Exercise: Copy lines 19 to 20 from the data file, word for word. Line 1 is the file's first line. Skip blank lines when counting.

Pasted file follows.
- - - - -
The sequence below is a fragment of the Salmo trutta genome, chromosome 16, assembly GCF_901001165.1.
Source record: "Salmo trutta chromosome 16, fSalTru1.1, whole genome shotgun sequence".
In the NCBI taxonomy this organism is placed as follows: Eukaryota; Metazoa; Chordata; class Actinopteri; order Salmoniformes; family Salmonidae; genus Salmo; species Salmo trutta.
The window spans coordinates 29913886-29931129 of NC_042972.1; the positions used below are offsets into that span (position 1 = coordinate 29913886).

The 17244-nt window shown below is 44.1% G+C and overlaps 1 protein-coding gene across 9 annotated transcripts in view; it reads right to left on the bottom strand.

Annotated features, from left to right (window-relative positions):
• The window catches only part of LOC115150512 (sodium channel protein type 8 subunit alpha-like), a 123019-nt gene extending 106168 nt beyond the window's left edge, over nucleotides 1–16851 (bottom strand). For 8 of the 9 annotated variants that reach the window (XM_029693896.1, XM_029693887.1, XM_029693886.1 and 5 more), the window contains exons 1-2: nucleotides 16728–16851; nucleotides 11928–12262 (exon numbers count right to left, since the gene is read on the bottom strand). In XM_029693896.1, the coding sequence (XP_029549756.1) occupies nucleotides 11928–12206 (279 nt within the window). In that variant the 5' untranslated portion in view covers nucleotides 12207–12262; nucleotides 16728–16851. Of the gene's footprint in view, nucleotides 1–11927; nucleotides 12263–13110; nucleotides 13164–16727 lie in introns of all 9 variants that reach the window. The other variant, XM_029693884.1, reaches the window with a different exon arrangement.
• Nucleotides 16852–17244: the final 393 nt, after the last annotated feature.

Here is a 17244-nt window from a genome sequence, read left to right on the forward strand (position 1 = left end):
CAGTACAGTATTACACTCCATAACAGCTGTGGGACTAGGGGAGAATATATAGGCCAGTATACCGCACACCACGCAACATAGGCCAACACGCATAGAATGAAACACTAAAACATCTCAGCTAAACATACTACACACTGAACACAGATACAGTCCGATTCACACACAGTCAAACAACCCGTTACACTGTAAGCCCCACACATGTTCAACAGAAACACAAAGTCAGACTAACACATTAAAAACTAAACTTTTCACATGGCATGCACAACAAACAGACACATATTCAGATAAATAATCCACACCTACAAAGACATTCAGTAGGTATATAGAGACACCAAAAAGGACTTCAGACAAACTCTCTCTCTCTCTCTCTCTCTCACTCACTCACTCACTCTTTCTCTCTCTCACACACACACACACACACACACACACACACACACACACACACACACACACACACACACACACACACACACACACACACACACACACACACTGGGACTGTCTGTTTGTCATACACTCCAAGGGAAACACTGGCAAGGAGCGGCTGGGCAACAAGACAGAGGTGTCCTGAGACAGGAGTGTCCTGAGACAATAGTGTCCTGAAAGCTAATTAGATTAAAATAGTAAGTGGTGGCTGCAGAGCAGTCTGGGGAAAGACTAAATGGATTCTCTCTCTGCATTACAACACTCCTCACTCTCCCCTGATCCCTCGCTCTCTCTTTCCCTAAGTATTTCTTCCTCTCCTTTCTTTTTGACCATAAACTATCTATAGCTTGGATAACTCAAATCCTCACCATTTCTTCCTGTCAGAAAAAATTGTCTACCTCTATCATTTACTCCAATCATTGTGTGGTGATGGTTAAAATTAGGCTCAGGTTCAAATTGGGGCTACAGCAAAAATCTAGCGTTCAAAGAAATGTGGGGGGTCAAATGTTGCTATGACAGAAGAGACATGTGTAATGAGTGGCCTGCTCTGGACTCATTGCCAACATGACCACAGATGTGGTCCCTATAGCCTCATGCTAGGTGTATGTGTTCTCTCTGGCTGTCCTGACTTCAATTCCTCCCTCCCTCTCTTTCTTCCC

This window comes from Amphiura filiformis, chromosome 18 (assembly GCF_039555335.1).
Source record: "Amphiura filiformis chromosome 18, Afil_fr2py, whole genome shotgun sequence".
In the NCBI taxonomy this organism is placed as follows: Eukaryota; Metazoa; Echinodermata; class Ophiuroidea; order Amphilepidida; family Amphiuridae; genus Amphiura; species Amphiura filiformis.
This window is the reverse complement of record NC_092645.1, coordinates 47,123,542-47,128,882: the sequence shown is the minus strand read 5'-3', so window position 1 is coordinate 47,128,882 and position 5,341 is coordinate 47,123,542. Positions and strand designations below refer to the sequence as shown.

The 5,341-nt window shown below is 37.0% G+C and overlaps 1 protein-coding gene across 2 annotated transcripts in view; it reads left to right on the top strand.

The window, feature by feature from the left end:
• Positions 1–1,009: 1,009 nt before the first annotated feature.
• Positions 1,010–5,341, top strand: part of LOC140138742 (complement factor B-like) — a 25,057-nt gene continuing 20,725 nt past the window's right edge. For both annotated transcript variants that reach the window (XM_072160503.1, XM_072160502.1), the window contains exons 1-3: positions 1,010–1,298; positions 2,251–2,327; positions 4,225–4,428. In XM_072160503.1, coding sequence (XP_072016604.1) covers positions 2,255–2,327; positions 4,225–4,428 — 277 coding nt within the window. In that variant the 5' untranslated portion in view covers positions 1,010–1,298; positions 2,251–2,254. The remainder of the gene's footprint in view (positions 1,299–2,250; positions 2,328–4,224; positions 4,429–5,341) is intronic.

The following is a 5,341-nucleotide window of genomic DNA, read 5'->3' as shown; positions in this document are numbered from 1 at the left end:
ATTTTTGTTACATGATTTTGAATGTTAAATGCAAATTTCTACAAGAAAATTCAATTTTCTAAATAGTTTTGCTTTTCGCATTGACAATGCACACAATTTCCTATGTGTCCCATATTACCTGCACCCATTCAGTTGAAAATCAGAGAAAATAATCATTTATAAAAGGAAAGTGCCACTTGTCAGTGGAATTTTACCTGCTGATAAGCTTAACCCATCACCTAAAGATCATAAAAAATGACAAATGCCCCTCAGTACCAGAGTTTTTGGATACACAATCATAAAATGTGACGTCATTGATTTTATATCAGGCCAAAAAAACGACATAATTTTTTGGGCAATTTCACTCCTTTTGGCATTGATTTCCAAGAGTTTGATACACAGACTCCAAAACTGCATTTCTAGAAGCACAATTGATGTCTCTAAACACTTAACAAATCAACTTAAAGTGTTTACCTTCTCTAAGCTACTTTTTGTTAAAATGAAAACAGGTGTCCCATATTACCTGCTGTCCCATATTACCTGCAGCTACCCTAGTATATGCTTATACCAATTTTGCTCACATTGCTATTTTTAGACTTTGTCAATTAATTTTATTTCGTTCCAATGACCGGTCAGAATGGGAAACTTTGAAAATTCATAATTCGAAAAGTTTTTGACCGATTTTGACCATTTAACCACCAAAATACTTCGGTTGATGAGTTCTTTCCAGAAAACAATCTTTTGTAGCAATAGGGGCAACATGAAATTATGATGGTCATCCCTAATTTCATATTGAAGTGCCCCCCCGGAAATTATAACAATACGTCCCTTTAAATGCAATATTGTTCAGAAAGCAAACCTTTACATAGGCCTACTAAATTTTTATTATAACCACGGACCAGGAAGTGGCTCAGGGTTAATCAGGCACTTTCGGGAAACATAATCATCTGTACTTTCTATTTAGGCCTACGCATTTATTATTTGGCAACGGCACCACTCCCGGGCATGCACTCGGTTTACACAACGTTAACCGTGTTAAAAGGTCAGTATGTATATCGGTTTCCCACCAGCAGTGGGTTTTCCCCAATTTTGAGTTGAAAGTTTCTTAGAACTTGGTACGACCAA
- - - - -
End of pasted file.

The following is a 5,341-nucleotide window of genomic DNA, read 5'->3' as shown; positions in this document are numbered from 1 at the left end:
ATTTTTGTTACATGATTTTGAATGTTAAATGCAAATTTCTACAAGAAAATTCAATTTTCTAAATAGTTTTGCTTTTCGCATTGACAATGCACACAATTTCCTATGTGTCCCATATTACCTGCACCCATTCAGTTGAAAATCAGAGAAAATAATCATTTATAAAAGGAAAGTGCCACTTGTCAGTGGAATTTTACCTGCTGATAAGCTTAACCCATCACCTAAAGATCATAAAAAATGACAAATGCCCCTCAGTACCAGAGTTTTTGGATACACAATCATAAAATGTGACGTCATTGATTTTATATCAGGCCAAAAAAACGACATAATTTTTTGGGCAATTTCACTCCTTTTGGCATTGATTTCCAAGAGTTTGATACACAGACTCCAAAACTGCATTTCTAGAAGCACAATTGATGTCTCTAAACACTTAACAAATCAACTTAAAGTGTTTACCTTCTCTAAGCTACTTTTTGTTAAAATGAAAACAGGTGTCCCATATTACCTGCTGTCCCATATTACCTGCAGCTACCCTAGTATATGCTTATACCAATTTTGCTCACATTGCTATTTTTAGACTTTGTCAATTAATTTTATTTCGTTCCAATGACCGGTCAGAATGGGAAACTTTGAAAATTCATAATTCGAAAAGTTTTTGACCGATTTTGACCATTTAACCACCAAAATACTTCGGTTGATGAGTTCTTTCCAGAAAACAATCTTTTGTAGCAATAGGGGCAACATGAAATTATGATGGTCATCCCTAATTTCATATTGAAGTGCCCCCCCGGAAATTATAACAATACGTCCCTTTAAATGCAATATTGTTCAGAAAGCAAACCTTTACATAGGCCTACTAAATTTTTATTATAACCACGGACCAGGAAGTGGCTCAGGGTTAATCAGGCACTTTCGGGAAACATAATCATCTGTACTTTCTATTTAGGCCTACGCATTTATTATTTGGCAACGGCACCACTCCCGGGCATGCACTCGGTTTACACAACGTTAACCGTGTTAAAAGGTCAGTATGTATATCGGTTTCCCACCAGCAGTGGGTTTTCCCCAATTTTGAGTTGAAAGTTTCTTAGAACTTGGTACGACCAA